I know a few friends from college days, couples who married as did post-graduation. But a few of those marriages didn’t make it. This is grievous indeed because, though praise God I have not experienced divorce, I know if hurts all involved, sometimes for a lifetime. It is said that it “takes two to tango,” and I suppose there are circumstances wherein this applies. But I’ve lived long enough to know that sometimes divorce “happens to you.” It comes because the other spouse walks awry.

But marriages that last for the right reasons are wonders to behold, and experience. My parents were married for 66 years until Dad went to heaven. I don’t think they were ever apart more than 3 days in that timeframe, and they were blessed beyond measure, which meant my sister and I were blessed beyond measure.

It’s generally sad to read about so-called Hollywood marriages that are about convenience or short-term attraction or status but not about love and commitment.

And it’s sad to read about celebrities who go through 5-6 marriages and often even more partners during their lives, only to reach their older years living alone. Sometimes they claim they want it this way and are happy to be alone. Maybe, if they’ve had bad experiences with others and are burned out by their own fame. But just as often it is not that. They are alone, facing the sunset of their lives without the deep, trusted, reinforcing companionship born of years of walking side by side through the trials and triumphs of life together.

I think of this when I see former NFL great quarterback Joe “Broadway” Namath, a man who in his prime was known the company of women around him, yet now he is, you guessed it, alone.

I thought of this when I watched Burt Reynolds negotiate his ending days, a hunk, the man every woman supposedly wanted to be with, or at least he seem to think so, and who lived at times with starlets, yet ended his life alone.

I think of this when I remember Gloria Steinem, the 1970s feminist credited with inventing the phrase “reproductive freedom” and who maintained she did not need men, who then later in life at 66 years of age got married. Sad to say for Ms. Steinem, the gentleman passed away just three years later.

God looked at Adam in the Garden of Eden and said, “It is not good for the man to be alone” (Gen. 2:18). Likely the Lord knew that men would make a mess of things in the world if they were left to their own devices. But it was more than that.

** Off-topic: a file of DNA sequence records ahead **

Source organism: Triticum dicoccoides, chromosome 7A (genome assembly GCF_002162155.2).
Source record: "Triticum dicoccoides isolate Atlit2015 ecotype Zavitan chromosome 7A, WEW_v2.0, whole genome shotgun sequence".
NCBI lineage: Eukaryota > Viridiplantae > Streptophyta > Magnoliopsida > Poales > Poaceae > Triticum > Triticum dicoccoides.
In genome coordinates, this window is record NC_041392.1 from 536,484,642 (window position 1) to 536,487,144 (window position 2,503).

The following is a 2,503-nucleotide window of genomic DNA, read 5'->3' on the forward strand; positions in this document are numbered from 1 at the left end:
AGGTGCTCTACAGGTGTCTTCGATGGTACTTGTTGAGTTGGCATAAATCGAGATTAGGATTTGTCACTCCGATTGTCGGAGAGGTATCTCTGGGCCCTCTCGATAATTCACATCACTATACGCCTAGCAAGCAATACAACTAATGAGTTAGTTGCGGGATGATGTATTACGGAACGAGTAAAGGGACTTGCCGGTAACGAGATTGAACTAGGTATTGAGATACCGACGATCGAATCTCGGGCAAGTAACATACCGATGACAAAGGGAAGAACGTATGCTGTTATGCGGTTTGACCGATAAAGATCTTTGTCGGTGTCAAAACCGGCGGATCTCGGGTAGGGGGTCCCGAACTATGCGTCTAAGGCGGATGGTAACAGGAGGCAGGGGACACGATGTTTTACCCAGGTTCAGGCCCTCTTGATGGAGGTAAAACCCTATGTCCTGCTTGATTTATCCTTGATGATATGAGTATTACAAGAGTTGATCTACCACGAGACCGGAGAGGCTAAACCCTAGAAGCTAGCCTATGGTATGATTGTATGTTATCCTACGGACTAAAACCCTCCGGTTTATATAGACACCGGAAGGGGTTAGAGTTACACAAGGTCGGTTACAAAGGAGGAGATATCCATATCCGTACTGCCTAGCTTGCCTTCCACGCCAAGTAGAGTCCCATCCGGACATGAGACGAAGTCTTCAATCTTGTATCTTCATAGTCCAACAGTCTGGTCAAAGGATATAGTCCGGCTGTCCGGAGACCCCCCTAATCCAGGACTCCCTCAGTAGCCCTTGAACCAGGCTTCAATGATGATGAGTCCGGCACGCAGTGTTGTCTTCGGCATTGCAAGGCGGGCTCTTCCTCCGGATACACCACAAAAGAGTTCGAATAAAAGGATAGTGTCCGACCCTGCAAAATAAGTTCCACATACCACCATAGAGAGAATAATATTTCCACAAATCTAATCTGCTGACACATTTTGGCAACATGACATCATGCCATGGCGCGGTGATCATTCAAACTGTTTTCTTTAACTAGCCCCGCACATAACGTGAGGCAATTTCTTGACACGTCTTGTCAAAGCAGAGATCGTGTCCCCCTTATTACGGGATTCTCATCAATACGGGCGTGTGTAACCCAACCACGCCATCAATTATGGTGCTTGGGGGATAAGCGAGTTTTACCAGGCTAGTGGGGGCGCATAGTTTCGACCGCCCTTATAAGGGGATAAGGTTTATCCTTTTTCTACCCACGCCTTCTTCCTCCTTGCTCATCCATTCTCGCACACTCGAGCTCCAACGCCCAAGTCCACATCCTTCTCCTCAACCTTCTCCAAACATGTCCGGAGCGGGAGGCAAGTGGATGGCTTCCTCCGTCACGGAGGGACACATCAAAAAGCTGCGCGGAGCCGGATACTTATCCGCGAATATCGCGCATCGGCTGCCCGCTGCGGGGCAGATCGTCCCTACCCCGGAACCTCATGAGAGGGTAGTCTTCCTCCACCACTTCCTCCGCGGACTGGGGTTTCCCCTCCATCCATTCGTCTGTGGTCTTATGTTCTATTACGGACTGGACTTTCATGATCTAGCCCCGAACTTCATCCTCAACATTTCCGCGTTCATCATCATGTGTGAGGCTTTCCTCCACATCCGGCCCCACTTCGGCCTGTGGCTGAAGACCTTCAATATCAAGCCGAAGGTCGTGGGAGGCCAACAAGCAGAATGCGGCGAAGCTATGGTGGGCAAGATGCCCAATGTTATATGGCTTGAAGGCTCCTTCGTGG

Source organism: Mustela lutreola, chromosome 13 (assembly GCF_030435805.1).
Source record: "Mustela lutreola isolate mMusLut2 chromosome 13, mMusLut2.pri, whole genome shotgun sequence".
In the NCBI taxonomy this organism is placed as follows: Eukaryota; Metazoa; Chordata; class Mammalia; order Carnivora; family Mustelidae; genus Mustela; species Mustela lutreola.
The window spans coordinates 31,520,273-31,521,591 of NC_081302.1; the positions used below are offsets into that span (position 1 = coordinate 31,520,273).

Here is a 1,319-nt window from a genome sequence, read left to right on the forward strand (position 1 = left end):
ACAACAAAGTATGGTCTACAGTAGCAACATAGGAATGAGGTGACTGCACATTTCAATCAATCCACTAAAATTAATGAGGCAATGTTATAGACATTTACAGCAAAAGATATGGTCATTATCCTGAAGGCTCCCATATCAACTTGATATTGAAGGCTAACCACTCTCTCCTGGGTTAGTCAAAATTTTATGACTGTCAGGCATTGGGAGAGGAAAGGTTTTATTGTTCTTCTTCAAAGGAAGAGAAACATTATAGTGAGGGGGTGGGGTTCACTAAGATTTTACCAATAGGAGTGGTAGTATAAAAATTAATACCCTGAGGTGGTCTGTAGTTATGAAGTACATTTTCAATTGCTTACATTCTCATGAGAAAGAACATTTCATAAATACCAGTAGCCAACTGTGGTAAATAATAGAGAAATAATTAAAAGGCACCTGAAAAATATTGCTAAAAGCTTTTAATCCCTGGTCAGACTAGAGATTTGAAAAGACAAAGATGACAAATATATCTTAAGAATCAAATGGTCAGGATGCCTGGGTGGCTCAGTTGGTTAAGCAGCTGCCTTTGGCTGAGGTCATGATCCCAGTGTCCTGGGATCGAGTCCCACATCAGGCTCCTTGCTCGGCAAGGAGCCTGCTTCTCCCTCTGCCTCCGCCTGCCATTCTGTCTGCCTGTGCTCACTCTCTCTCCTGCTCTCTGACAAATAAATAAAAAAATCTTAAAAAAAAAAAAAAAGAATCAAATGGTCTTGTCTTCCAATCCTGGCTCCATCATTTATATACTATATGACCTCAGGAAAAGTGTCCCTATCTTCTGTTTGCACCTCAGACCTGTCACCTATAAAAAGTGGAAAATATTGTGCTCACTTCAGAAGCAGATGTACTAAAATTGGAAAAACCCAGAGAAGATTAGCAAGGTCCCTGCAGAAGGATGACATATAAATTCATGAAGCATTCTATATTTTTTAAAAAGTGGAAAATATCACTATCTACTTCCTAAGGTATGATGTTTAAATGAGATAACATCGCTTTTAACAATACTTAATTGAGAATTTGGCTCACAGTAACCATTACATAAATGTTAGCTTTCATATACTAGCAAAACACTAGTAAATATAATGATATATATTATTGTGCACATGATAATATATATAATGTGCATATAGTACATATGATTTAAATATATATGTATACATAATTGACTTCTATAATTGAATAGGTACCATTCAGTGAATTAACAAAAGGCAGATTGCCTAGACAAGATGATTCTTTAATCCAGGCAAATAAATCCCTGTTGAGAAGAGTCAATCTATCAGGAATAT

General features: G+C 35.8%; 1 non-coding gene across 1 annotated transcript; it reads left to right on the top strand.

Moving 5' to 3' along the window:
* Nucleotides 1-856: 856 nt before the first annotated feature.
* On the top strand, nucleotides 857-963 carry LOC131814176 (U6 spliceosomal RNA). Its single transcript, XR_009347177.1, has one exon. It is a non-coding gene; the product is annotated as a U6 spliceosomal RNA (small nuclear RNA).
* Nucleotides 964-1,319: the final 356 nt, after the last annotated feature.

God designed marriage as a practical and enjoyable relationship bespeaking the Trinity itself. The Trinity is God the Father, Son, and Holy Spirit. Not three Gods but one Sovereign God of the universe in three persons.

Marriage is two persons who become one. That unity is a gift from God that fills the longing in each human being’s heart for love, unreserved commitment, and support. There is nothing else like it on earth.

Now I know that God does not call everyone to be married, so this podcast is not intended to somehow question or cast aspersion on the single person.. God made it clear in Scripture that the ultimate relationship a human being can and should experience is with God himself, and this is available to every person, married or single. So, the single person can live a fulfilled and complete life in God’s will and calling. 

I cannot begin to imagine my life without Sarah in it. I consider myself not lucky, because I don’t believe in luck, but blessed in the providence of God, and this without having talked about our four children and spouses and ten grandchildren.

I’ve chosen not to list contemporary challenges and threats to marriage, but they are legion, ever present in media, social media, and culture, unremitting, unscrupulous, certainly unbiblical, and now incessantly promoted.

Satan is the Father of lies and division, evident in his first interaction with Eve in the Garden of Eden, evident today in the onslaught of his minions upon marriage. Only the Lord can place a hedge around us to protect against such sinful destruction.

Good marriages are gold. Good marriages are a gift of God. Good marriages are possible because of the lives of the good spouse God gave you. Celebrate him or her today.


Well, we’ll see you again soon. This podcast is about Discerning What Is Best. If you find this thought-provoking and helpful, follow us on your favorite podcast platform. Download an episode for your friends. For more Christian commentary, check my website, r-e-x-m as in Martin, that’s 

And remember, it is for freedom that Christ has set us free. Stand firm.

© Rex M. Rogers – All Rights Reserved, 2023   

*This podcast blog may be reproduced in whole or in part with a full attribution statement. Contact me or read more commentary on current issues and events at, or connect with me at  

Have you known certain people who made an out-sized impact upon your life, for good or maybe even for not-so-good? It’s called influence, and I like remembering the legacy my Grandpa passed on to me.

Hi, I’m Rex Rogers and this is episode #56 of Discerning What Is Best, a podcast applying unchanging biblical principles in a rapidly changing world, and a Christian worldview to current issues and everyday life.